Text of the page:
10. The West Village helps put on the world’s largest Halloween parade

Halloween Parade
Photo Courtesy of the Village Halloween parade

The West Village (and Greenwich Village more broadly) puts on the world’s largest Halloween parade, commonly called the Village Halloween Parade. The parade is going into its 50th year, having been founded in 1973 by puppeteer Ralph Lee. The parade, which now attracts over two million spectators and around 50,000 participants, started as a small puppet parade around the Westbeth Artists Community. The parade expanded to around 200 participants in 1974 when the parade went from Jane Street to Washington Square Park. It seemed with each year, the number of participants grew exponentially, as more nonprofits and theater organizations helped expand it. The LGBTQ+ community in the West Village was also instrumental in the parade’s growth.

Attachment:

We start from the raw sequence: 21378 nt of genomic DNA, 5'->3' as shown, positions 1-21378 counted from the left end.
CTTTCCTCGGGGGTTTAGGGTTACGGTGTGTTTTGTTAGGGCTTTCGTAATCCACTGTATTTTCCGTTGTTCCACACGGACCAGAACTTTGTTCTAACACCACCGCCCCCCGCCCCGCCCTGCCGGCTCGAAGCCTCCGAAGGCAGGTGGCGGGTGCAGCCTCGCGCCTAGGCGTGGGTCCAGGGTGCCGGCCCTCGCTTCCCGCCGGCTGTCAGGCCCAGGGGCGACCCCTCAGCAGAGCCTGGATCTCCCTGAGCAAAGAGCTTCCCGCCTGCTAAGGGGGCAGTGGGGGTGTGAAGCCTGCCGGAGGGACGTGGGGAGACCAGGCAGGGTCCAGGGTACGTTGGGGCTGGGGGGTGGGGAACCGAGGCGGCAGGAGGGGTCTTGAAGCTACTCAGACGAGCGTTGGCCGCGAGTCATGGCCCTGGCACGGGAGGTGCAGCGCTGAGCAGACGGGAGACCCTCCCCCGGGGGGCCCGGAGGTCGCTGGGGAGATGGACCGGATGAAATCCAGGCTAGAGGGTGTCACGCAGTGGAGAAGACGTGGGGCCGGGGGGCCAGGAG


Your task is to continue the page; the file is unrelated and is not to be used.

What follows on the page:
The official route now runs on Sixth Avenue from Spring Street to 16th Street, though for years, Westbeth was the starting point and Washington Square Park was the endpoint. Buildings like the Jefferson Market Library starting in the 1970s installed a giant spider, while a devil sat on the Washington Square Arch. As the routes changed and thousands more spectators joined each year, the parades began being broadcast, including just a few weeks after 9/11. Over the last two decades, some puppets and carnival figures were designed in support of fundraising efforts and social causes, such as funds to help the Haiti earthquake victims in 2010. In recent iterations, the parade has attracted over 50 marching bands, parade floats, and elaborate costumes.

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